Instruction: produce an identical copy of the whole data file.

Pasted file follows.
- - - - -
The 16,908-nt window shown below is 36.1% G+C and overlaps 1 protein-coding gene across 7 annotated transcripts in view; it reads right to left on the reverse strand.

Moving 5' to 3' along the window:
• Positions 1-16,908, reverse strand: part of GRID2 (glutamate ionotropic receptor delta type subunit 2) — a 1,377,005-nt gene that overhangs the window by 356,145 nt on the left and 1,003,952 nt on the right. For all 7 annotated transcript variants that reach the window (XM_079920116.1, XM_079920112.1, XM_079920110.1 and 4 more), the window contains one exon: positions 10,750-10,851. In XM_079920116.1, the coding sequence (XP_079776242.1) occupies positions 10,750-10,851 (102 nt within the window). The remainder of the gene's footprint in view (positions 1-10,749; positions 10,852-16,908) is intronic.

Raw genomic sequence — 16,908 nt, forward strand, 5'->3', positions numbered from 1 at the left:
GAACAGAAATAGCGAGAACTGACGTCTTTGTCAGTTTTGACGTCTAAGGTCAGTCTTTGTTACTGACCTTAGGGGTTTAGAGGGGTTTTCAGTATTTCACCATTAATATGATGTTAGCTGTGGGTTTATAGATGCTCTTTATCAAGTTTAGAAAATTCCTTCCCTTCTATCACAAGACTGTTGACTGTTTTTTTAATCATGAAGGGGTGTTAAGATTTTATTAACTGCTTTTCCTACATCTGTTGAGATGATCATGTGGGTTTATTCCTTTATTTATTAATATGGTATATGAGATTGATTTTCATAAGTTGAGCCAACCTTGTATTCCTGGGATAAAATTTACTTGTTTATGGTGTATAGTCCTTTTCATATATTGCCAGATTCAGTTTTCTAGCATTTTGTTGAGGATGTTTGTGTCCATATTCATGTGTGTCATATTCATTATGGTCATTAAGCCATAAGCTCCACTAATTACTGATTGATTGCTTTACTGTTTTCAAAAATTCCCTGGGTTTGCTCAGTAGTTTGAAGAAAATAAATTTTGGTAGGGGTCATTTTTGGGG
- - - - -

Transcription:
The 16,908-nt window shown below is 36.1% G+C and overlaps 1 protein-coding gene across 7 annotated transcripts in view; it reads right to left on the reverse strand.

Moving 5' to 3' along the window:
• Positions 1-16,908, reverse strand: part of GRID2 (glutamate ionotropic receptor delta type subunit 2) — a 1,377,005-nt gene that overhangs the window by 356,145 nt on the left and 1,003,952 nt on the right. For all 7 annotated transcript variants that reach the window (XM_079920116.1, XM_079920112.1, XM_079920110.1 and 4 more), the window contains one exon: positions 10,750-10,851. In XM_079920116.1, the coding sequence (XP_079776242.1) occupies positions 10,750-10,851 (102 nt within the window). The remainder of the gene's footprint in view (positions 1-10,749; positions 10,852-16,908) is intronic.

Raw genomic sequence — 16,908 nt, forward strand, 5'->3', positions numbered from 1 at the left:
GAACAGAAATAGCGAGAACTGACGTCTTTGTCAGTTTTGACGTCTAAGGTCAGTCTTTGTTACTGACCTTAGGGGTTTAGAGGGGTTTTCAGTATTTCACCATTAATATGATGTTAGCTGTGGGTTTATAGATGCTCTTTATCAAGTTTAGAAAATTCCTTCCCTTCTATCACAAGACTGTTGACTGTTTTTTTAATCATGAAGGGGTGTTAAGATTTTATTAACTGCTTTTCCTACATCTGTTGAGATGATCATGTGGGTTTATTCCTTTATTTATTAATATGGTATATGAGATTGATTTTCATAAGTTGAGCCAACCTTGTATTCCTGGGATAAAATTTACTTGTTTATGGTGTATAGTCCTTTTCATATATTGCCAGATTCAGTTTTCTAGCATTTTGTTGAGGATGTTTGTGTCCATATTCATGTGTGTCATATTCATTATGGTCATTAAGCCATAAGCTCCACTAATTACTGATTGATTGCTTTACTGTTTTCAAAAATTCCCTGGGTTTGCTCAGTAGTTTGAAGAAAATAAATTTTGGTAGGGGTCATTTTTGGGG